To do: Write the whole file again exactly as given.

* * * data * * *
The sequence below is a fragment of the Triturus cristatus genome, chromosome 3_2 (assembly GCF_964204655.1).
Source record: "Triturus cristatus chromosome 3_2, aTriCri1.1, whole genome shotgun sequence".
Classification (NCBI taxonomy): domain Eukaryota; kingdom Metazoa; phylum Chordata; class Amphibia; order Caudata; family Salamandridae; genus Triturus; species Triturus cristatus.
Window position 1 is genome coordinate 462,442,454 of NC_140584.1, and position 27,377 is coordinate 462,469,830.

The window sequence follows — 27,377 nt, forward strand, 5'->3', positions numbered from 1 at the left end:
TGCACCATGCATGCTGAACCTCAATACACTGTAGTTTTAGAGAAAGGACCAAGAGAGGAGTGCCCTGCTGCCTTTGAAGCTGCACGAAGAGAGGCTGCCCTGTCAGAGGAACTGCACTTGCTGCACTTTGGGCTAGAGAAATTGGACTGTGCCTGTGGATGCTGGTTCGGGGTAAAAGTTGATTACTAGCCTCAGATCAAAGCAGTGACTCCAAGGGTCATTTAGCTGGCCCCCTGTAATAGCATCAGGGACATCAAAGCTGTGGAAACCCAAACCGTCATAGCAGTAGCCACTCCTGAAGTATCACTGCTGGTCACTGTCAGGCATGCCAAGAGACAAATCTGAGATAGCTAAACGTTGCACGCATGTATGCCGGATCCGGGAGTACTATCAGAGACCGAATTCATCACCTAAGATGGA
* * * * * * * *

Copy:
The sequence below is a fragment of the Triturus cristatus genome, chromosome 3_2 (assembly GCF_964204655.1).
Source record: "Triturus cristatus chromosome 3_2, aTriCri1.1, whole genome shotgun sequence".
Classification (NCBI taxonomy): domain Eukaryota; kingdom Metazoa; phylum Chordata; class Amphibia; order Caudata; family Salamandridae; genus Triturus; species Triturus cristatus.
Window position 1 is genome coordinate 462,442,454 of NC_140584.1, and position 27,377 is coordinate 462,469,830.

The window sequence follows — 27,377 nt, forward strand, 5'->3', positions numbered from 1 at the left end:
TGCACCATGCATGCTGAACCTCAATACACTGTAGTTTTAGAGAAAGGACCAAGAGAGGAGTGCCCTGCTGCCTTTGAAGCTGCACGAAGAGAGGCTGCCCTGTCAGAGGAACTGCACTTGCTGCACTTTGGGCTAGAGAAATTGGACTGTGCCTGTGGATGCTGGTTCGGGGTAAAAGTTGATTACTAGCCTCAGATCAAAGCAGTGACTCCAAGGGTCATTTAGCTGGCCCCCTGTAATAGCATCAGGGACATCAAAGCTGTGGAAACCCAAACCGTCATAGCAGTAGCCACTCCTGAAGTATCACTGCTGGTCACTGTCAGGCATGCCAAGAGACAAATCTGAGATAGCTAAACGTTGCACGCATGTATGCCGGATCCGGGAGTACTATCAGAGACCGAATTCATCACCTAAGATGGA